The Google homepage today depicts a dapper and mustachioed man, perched on a chair in his office, pen in hand. In the center of the doodle is a series of inkblot cards, which you can cycle through by clicking the small arrow icons. The images on the cards are deliberately ambiguous. Is that a pair of wings? A face? An ascendent airplane? But then again, as the pioneering psychiatrist Hermann Rorschach would have argued, that's the point.
In attempting to decipher each kaleidoscopic inkblot illustration, Mr. Rorschach believed, his patients could subliminally tell him a great deal about themselves.
Rorschach (not be confused with the popular "Watchmen" character of the same name, who wears an inkblot mask, in homage to the original Rorschach) was born on Nov. 8, 1884, and raised in Switzerland. According to the Encyclopedia Britannica, as a kid, young Rorschach was an avid sketcher, earning him the nickname "kleck," or inkblot.
After high school, Rorschach moved on to the Académie de Neuchâtel, where he studied geology and botany, before heading to the University of Zurich to study medicine. The Rorschach archives have him graduating from medical school in 1909 and signing on as a resident in the Thurgovian psychiatric hospital in Münsterlingen. In 1910, he married Olga Stempelin, a Russian medical student. Rorschach and Ms. Stempelin eventually had two children, a son and a daughter.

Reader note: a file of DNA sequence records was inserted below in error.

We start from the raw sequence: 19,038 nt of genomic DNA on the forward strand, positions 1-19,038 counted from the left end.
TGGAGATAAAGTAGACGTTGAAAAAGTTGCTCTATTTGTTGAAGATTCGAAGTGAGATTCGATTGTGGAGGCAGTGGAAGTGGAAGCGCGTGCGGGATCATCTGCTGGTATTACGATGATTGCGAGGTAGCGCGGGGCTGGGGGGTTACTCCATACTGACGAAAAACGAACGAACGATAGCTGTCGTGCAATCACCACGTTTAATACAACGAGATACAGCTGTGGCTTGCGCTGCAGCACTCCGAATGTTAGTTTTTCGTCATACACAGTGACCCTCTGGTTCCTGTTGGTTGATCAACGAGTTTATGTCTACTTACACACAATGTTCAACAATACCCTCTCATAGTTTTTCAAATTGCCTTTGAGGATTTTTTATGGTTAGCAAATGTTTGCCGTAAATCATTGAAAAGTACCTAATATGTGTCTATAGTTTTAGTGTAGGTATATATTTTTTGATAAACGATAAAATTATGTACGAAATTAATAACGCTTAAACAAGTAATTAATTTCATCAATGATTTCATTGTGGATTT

Rorschach's work with inkblot tests was promulgated in the early 1920s, with the publication of a book called Psychodiagnostik, or Psychodiagnostics.
"It might seem obvious (at least in these psychologically informed days) that a person who repeatedly sees people fighting in a series of inkblots might have a different mindset from someone who keeps on seeing people dancing, or people performing sexual acts," Randy Alfred of Wired has written. "Or that someone who always (or mostly) sees people would differ psychologically from someone who sees only birds, or mainly animals and rarely people, or someone persistently seeing inanimate objects rather than living things."
But at the time, the idea that inkblot tests could reveal important truths about a subject was a breakthrough. Unfortunately, Rorschach didn't live long enough to fully realize how influential his work would become. He died in 1922.
Over the ensuing years, his inkblot test was refined and refined again by other psychiatrists.
Today, of course, you don't necessarily need a professional psychiatrist to test out Rorschach's theories: all you need is a computer and an Internet connection and a few minutes of spare time to run through a few of the panels at theinkblot.com or theinkblottest.com.